When I read the final two chapters of Things Fall Apart, the nature of Okonkwo's death struck me as heroic and redeeming. I read his suicide as an attempt to save his village from retribution while keeping his honor, as well as an act of desperation and frustration. Alone among the people of Umuofia, Okonkwo has the courage, the foresight (he sees that his culture cannot coexist peacefully with the colonizers), and the desire to save his culture to stand up to the District Commissioner. Killing the court messenger is the only way he can keep his pride and his commitment to opposing European encroachments on his village. It is a violent and ultimately futile action, but he has no good options by that point--he can't simply let the messengers break up the meeting after promising to fight to keep Umuofia's independence.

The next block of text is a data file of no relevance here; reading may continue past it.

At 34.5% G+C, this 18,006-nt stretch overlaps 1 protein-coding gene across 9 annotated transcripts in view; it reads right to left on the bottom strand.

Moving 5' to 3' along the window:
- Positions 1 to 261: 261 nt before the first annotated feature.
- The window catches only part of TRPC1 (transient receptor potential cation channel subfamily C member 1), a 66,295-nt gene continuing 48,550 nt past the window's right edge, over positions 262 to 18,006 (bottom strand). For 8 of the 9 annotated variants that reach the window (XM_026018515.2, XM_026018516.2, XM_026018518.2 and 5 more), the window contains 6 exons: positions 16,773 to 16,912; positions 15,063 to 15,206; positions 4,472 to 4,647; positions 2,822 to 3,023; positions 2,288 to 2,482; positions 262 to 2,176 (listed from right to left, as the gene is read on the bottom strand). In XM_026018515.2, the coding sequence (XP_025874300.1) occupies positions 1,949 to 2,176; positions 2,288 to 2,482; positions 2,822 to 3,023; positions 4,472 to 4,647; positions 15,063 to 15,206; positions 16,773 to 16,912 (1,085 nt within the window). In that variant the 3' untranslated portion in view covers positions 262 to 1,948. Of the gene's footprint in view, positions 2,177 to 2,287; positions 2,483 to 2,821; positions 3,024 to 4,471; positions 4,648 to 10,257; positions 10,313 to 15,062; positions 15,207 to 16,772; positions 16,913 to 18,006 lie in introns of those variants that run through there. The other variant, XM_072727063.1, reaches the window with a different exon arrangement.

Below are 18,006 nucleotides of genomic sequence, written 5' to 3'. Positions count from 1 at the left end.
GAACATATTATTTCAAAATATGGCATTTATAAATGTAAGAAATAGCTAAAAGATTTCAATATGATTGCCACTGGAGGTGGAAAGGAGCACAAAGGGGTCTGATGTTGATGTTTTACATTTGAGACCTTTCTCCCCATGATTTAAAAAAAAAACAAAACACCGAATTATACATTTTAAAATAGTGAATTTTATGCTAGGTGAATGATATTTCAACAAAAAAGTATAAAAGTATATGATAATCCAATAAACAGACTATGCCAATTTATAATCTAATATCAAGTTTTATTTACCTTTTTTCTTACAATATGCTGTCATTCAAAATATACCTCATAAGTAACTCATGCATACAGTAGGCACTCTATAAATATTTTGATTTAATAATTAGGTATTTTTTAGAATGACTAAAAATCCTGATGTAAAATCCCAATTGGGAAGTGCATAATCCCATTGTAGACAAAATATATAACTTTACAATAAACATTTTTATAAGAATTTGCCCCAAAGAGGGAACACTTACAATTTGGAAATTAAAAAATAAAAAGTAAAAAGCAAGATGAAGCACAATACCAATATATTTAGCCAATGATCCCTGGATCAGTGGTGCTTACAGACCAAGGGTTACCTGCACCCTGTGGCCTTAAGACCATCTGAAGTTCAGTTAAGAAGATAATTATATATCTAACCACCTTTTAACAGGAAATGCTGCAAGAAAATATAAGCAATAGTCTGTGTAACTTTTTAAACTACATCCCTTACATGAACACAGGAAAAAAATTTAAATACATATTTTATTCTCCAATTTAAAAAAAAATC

I think that by portraying Okonkwo's action as futile in spite of his overwhelming strength, determination, and courage, Achebe is trying to convey the frustration and despair of seeing one's culture slipping inexorably away.